After he arrived home at Port Swiller Manor and showered up this evening, ol’ Robbo donned his curly-W jersey and his vintage No. 44 Adam Dunn t-shirt in tribute to the fact that his beloved Nats played their first spring-training game this afternoon. Without checking, I’d been rayther hoping that the game, which was broadcast live, might be replayed this evening. (Alas, no such luck. Instead, MASN is running another “Nationals Classic” rerun. I’ve found that these are profoundly disappointing. If I already know who is going to win, what do I care?)
Anyhoo, because Major League Baseball is now getting in to gear after its long hibernation, and because teh gels are hogging the Port Swiller teevee watching some feel-good movie about a blinded Olympic skater who turns up trumps, I will now take advantage of the moment to offer my prognostication about the Nats’ upcoming season. And here it is:
You see, we face a real conundrum. The roster itself, from pitchers to starting line-up to bench to bullpen, is pretty damned solid. We’ve chucked some glaring mistakes in the off-season (yeah, I’m looking at you, Dan Haren), and got some sweet potential instead (Doug Fister as your fourth guy, anyone?) Most of these folk have been here a couple years now, and the newbies represent important plugs where we’ve had weaknesses in the past.
To me, the real wild-card is our new skipper, Matt Williams. Although a clutch player himself, this is his first gig as a Major League manager. His reputation is for being all about organization and intensity. After all, one of his nicknames is “The Big Marine.” My fret over the offseason has been about the interconnection between Williams and the prevailing culchah in the Nats’ dugout. If they mesh, I think the Nats are poised to rock the NL East. If not, it might get ugly.
Hookay, here we go.
On the basis of nothing but my gut, I will predict this: Robbo’s beloved Nats win something between 90 and 95 games during the season and take teh NL East championship. (Suck it, Atlanta!) We will, by hook and crook, scuff our way through to bagging the NL Championship and will go to the Series. What we do there? I just don’t know. So, there.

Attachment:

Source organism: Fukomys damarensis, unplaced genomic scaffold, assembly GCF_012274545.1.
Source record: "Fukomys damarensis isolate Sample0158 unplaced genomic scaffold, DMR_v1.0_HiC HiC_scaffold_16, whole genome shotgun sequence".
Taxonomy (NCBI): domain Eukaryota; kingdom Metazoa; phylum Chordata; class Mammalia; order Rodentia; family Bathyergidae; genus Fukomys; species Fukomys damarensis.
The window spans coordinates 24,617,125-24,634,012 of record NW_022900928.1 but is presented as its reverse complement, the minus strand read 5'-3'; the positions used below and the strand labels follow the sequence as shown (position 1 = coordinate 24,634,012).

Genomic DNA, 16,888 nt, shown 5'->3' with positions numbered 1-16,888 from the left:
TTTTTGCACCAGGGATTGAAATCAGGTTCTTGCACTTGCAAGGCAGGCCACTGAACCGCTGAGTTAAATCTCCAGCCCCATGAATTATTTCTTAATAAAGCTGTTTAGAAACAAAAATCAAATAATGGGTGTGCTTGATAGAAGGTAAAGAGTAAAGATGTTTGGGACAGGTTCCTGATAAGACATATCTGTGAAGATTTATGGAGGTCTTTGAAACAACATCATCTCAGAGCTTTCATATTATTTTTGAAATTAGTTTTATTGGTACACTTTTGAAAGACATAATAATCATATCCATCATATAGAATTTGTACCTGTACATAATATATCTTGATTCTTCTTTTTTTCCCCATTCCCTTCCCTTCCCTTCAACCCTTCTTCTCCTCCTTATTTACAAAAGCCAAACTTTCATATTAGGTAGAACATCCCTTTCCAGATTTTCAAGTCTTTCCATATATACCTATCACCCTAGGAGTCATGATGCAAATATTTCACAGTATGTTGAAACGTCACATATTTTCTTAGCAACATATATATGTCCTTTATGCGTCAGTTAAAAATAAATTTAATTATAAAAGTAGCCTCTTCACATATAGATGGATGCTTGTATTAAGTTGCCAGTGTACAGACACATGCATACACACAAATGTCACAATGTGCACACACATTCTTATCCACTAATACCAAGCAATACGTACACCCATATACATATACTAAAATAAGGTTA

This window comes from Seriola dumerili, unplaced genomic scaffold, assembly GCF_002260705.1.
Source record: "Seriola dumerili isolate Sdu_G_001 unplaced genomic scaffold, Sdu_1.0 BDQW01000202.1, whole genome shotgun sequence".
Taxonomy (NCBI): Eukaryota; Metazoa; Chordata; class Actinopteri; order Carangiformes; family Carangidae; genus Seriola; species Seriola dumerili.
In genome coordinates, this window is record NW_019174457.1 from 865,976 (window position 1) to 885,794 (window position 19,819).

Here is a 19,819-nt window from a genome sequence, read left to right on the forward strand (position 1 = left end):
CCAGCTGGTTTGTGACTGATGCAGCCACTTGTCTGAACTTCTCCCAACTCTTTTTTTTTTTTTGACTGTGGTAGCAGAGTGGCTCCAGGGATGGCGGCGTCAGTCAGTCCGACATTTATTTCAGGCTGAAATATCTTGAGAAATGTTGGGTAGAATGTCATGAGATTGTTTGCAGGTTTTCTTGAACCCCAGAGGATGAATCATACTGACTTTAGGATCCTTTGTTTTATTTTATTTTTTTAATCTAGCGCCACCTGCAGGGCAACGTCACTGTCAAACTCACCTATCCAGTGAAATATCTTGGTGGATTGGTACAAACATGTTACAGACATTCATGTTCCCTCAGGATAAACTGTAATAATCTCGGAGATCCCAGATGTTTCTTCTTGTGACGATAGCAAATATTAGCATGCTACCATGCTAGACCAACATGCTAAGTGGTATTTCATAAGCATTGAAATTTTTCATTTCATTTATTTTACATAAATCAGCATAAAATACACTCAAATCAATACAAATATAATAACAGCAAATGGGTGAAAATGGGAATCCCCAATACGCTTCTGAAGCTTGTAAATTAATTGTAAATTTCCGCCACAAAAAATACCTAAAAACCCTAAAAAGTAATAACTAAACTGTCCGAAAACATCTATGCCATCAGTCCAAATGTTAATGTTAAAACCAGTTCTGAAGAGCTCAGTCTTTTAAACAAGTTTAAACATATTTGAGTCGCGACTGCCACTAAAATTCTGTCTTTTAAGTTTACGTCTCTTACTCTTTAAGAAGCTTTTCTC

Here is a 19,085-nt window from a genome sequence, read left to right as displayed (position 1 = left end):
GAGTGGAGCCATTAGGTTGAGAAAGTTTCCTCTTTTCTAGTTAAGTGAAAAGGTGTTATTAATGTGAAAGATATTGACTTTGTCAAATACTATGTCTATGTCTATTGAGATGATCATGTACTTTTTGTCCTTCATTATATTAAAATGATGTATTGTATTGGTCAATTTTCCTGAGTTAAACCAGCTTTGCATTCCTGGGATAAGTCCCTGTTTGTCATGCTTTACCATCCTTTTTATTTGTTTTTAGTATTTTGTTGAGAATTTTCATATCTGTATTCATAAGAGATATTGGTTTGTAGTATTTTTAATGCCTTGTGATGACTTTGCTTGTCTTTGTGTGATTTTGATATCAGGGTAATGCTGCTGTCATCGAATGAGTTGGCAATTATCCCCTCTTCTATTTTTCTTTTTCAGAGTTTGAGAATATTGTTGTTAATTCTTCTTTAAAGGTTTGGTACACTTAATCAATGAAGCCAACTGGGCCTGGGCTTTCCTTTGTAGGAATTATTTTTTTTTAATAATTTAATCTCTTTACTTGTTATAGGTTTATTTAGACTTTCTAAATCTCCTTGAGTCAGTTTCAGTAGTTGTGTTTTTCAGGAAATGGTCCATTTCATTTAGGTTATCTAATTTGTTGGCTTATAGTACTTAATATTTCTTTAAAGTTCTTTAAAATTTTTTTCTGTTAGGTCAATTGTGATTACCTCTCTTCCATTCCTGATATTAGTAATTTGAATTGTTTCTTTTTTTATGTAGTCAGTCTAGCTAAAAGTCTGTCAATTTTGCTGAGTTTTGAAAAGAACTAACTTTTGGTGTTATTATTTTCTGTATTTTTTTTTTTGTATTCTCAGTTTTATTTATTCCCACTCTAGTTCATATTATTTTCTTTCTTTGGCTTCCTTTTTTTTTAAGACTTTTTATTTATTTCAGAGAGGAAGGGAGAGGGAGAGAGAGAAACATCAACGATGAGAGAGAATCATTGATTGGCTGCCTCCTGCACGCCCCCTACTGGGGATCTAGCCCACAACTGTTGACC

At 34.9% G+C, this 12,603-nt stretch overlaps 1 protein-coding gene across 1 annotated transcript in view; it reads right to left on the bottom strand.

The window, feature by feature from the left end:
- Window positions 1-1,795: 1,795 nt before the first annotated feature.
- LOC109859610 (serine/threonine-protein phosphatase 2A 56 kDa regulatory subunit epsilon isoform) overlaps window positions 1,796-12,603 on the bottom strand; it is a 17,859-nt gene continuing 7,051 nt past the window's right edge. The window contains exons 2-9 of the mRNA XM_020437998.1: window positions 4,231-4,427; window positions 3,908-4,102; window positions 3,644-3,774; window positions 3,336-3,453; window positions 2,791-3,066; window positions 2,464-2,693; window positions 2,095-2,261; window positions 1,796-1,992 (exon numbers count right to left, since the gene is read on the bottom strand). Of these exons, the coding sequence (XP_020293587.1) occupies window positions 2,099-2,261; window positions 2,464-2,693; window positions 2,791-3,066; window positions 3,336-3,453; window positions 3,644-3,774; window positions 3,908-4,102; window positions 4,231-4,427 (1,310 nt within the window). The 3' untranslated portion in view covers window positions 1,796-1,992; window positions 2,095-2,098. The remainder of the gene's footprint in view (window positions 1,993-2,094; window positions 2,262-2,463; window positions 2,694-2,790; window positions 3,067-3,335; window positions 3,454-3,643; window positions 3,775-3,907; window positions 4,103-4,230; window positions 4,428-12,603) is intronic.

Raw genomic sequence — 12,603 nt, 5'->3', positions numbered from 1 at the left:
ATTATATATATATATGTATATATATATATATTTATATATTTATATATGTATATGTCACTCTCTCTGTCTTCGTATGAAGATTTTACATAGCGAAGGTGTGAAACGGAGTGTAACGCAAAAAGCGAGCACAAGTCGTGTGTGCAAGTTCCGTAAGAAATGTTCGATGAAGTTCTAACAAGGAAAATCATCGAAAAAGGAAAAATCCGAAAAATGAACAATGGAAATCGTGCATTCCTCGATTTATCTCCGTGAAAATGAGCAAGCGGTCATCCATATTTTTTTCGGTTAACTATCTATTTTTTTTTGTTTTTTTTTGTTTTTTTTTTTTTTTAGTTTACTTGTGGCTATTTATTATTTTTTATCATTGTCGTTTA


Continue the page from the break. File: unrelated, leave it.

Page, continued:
What else is there to say, but:
Greetings, my fellow port swillers!
Prompted by catching AMC’s umpteenth re-showing of Braveheart t’other evening, ol’ Robbo started to write a post on the predictability of Mel Gibson movie characters, but after re-reading the draft, I decided that my insights were so bloody obvious that they would insult the collective intelligence of my fellow port swillers. So consider yourselves spared.
In keeping with the theme of big-budget 90′s historickal beefcake films, however, I will note instead that, following up on my recent re-enjoyment of Francis Parkman’s history of French and British colonial history in North America, I’ve chucked Last of the Mohicans into the ol’ Netflix queue again.
Friends of the decanter might be puzzled by this. After all, said movie makes a complete hash of James Fenimore Cooper’s novel – the wrong couples get together, the wrong characters live and die and the movie’s Major Hayward is teleported in from the Bearded-Spock Universe – and we all know what Robbo thinks of movie bowderlizations of cherished books. (Peter Jackson, for example, is going straight to hell.)
So how can I watch this one? The key word here is “cherished”. I’ve never understood why Cooper enjoys the literary status that he does, or anyway did back in the day when more young people still knew how to read. His books, at least to me, are long-winded, pompous, condescending and heavy-handed. And, as Mark Twain famously noted, as a limousine liberal of his day, Cooper not only was a poor writer, he also didn’t know what the hell he was talking about when it came to stories of the wild. Frankly, I struggled through LOTM and I positively gave up on his Wing and Wing after a couple chapters despite the fact that it was a sea-story. So it simply doesn’t bother me much that his tale of Natty Bumppo is so thoroughly mangled by the film.
Well, there is one part that bothers me: Col. Munro, the real one, was not killed in the massacre at Fort William-Henry by Magwa or anyone else. He actually died some months later, apparently from exhaustion. And I recall that the movie downplays the fact that many of those murdered and carried away by Montcalm’s Indian allies were women and children.
Nonetheless, the movie is gorgeously filmed (although I believe at least some of the scenes were shot in the Blue Ridge near Roanoke instead of the Adirondacks ), there’s plenty of action and a lot of the period (circa 1757) detail is pretty good. And for some reason, Robbo’s beloved Nationals have adopted its score as the “theme” musick at the beginning of their home games. Kinda gets to you after a while.
Oh, may I also note here in reference to the pic above that I absolutely love N.C. Wyeth’s work? Sure, the man was but an illustrator, but he carried illustration to a sublime level. I’d take ol’ N.C. over a legion of “abstract” artistes any day.
**Spot the reference.
Greetings, my fellow port swillers!
Well, this afternoon ol’ Robbo and the youngest gel attended the annual little league softball tryouts (indoors, I hasten to add). She’s hoping – and likely – to be drafted into the majors this spring. Meanwhile, the eldest gel will be playing in a senior (13-16 y.o.) league and the middle gel will be playing for her school team.
Aaaaaand in the Show, pitchers and catchers report this week.
Despite the fact that we got a dusting of snow this afternoon with more forecast for the middle of the week, I don’t think it’s too early to get excited, do you?
Somehow I’d never noticed it before, but this time around when Ferris, Cam and Sloane are at Wrigley Field? While Ferris and Cam are kvetching about broken thumbs and school attendance, Sloane has got….a scorebook across her lap. In other words, not only is she shmokin’…..she knows how to keep score.
We. Are. Not. Worthy.